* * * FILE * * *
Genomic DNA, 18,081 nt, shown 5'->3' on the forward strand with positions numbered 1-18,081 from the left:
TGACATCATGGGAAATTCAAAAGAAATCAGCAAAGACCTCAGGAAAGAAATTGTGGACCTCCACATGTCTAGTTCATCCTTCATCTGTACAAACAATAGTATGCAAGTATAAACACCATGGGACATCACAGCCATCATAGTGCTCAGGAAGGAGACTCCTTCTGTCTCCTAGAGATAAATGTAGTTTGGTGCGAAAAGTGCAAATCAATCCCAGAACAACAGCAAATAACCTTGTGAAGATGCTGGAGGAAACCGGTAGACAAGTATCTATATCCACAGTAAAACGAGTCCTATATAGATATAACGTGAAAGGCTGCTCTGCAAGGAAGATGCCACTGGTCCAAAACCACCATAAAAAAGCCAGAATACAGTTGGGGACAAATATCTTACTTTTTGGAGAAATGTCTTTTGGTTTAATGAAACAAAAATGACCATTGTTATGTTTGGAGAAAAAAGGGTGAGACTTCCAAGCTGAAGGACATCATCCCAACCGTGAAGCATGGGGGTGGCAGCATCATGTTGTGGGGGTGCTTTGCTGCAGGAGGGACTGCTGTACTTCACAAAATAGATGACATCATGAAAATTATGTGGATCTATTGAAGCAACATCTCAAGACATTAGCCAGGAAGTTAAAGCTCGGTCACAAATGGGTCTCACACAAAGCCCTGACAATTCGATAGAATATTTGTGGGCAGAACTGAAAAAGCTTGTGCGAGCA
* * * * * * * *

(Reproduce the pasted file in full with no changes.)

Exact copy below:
Genomic DNA, 18,081 nt, shown 5'->3' on the forward strand with positions numbered 1-18,081 from the left:
TGACATCATGGGAAATTCAAAAGAAATCAGCAAAGACCTCAGGAAAGAAATTGTGGACCTCCACATGTCTAGTTCATCCTTCATCTGTACAAACAATAGTATGCAAGTATAAACACCATGGGACATCACAGCCATCATAGTGCTCAGGAAGGAGACTCCTTCTGTCTCCTAGAGATAAATGTAGTTTGGTGCGAAAAGTGCAAATCAATCCCAGAACAACAGCAAATAACCTTGTGAAGATGCTGGAGGAAACCGGTAGACAAGTATCTATATCCACAGTAAAACGAGTCCTATATAGATATAACGTGAAAGGCTGCTCTGCAAGGAAGATGCCACTGGTCCAAAACCACCATAAAAAAGCCAGAATACAGTTGGGGACAAATATCTTACTTTTTGGAGAAATGTCTTTTGGTTTAATGAAACAAAAATGACCATTGTTATGTTTGGAGAAAAAAGGGTGAGACTTCCAAGCTGAAGGACATCATCCCAACCGTGAAGCATGGGGGTGGCAGCATCATGTTGTGGGGGTGCTTTGCTGCAGGAGGGACTGCTGTACTTCACAAAATAGATGACATCATGAAAATTATGTGGATCTATTGAAGCAACATCTCAAGACATTAGCCAGGAAGTTAAAGCTCGGTCACAAATGGGTCTCACACAAAGCCCTGACAATTCGATAGAATATTTGTGGGCAGAACTGAAAAAGCTTGTGCGAGCA